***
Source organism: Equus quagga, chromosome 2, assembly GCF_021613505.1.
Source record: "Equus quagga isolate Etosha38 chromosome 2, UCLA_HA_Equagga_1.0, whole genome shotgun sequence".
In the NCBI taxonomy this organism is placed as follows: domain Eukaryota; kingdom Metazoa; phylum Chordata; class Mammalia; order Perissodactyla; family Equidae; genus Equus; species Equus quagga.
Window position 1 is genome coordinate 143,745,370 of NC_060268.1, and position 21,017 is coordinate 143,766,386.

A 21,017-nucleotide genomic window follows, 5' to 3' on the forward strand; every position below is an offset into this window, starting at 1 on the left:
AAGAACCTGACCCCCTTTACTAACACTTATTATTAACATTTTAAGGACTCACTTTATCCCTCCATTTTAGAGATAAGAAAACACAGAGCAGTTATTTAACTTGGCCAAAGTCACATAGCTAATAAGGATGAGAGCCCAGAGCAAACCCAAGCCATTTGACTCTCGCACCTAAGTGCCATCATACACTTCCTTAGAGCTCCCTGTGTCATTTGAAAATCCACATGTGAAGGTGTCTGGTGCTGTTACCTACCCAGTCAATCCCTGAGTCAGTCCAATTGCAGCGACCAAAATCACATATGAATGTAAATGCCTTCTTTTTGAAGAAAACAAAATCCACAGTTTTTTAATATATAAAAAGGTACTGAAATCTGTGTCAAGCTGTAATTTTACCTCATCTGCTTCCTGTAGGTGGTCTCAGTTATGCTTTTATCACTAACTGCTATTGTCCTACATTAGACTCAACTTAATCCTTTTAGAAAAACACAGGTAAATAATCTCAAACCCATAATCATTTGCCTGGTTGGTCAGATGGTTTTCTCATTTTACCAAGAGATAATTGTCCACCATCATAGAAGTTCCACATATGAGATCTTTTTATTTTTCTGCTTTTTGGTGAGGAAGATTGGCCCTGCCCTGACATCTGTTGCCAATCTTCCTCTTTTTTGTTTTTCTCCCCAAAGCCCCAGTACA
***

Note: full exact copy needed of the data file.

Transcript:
Source organism: Equus quagga, chromosome 2, assembly GCF_021613505.1.
Source record: "Equus quagga isolate Etosha38 chromosome 2, UCLA_HA_Equagga_1.0, whole genome shotgun sequence".
In the NCBI taxonomy this organism is placed as follows: domain Eukaryota; kingdom Metazoa; phylum Chordata; class Mammalia; order Perissodactyla; family Equidae; genus Equus; species Equus quagga.
Window position 1 is genome coordinate 143,745,370 of NC_060268.1, and position 21,017 is coordinate 143,766,386.

A 21,017-nucleotide genomic window follows, 5' to 3' on the forward strand; every position below is an offset into this window, starting at 1 on the left:
AAGAACCTGACCCCCTTTACTAACACTTATTATTAACATTTTAAGGACTCACTTTATCCCTCCATTTTAGAGATAAGAAAACACAGAGCAGTTATTTAACTTGGCCAAAGTCACATAGCTAATAAGGATGAGAGCCCAGAGCAAACCCAAGCCATTTGACTCTCGCACCTAAGTGCCATCATACACTTCCTTAGAGCTCCCTGTGTCATTTGAAAATCCACATGTGAAGGTGTCTGGTGCTGTTACCTACCCAGTCAATCCCTGAGTCAGTCCAATTGCAGCGACCAAAATCACATATGAATGTAAATGCCTTCTTTTTGAAGAAAACAAAATCCACAGTTTTTTAATATATAAAAAGGTACTGAAATCTGTGTCAAGCTGTAATTTTACCTCATCTGCTTCCTGTAGGTGGTCTCAGTTATGCTTTTATCACTAACTGCTATTGTCCTACATTAGACTCAACTTAATCCTTTTAGAAAAACACAGGTAAATAATCTCAAACCCATAATCATTTGCCTGGTTGGTCAGATGGTTTTCTCATTTTACCAAGAGATAATTGTCCACCATCATAGAAGTTCCACATATGAGATCTTTTTATTTTTCTGCTTTTTGGTGAGGAAGATTGGCCCTGCCCTGACATCTGTTGCCAATCTTCCTCTTTTTTGTTTTTCTCCCCAAAGCCCCAGTACA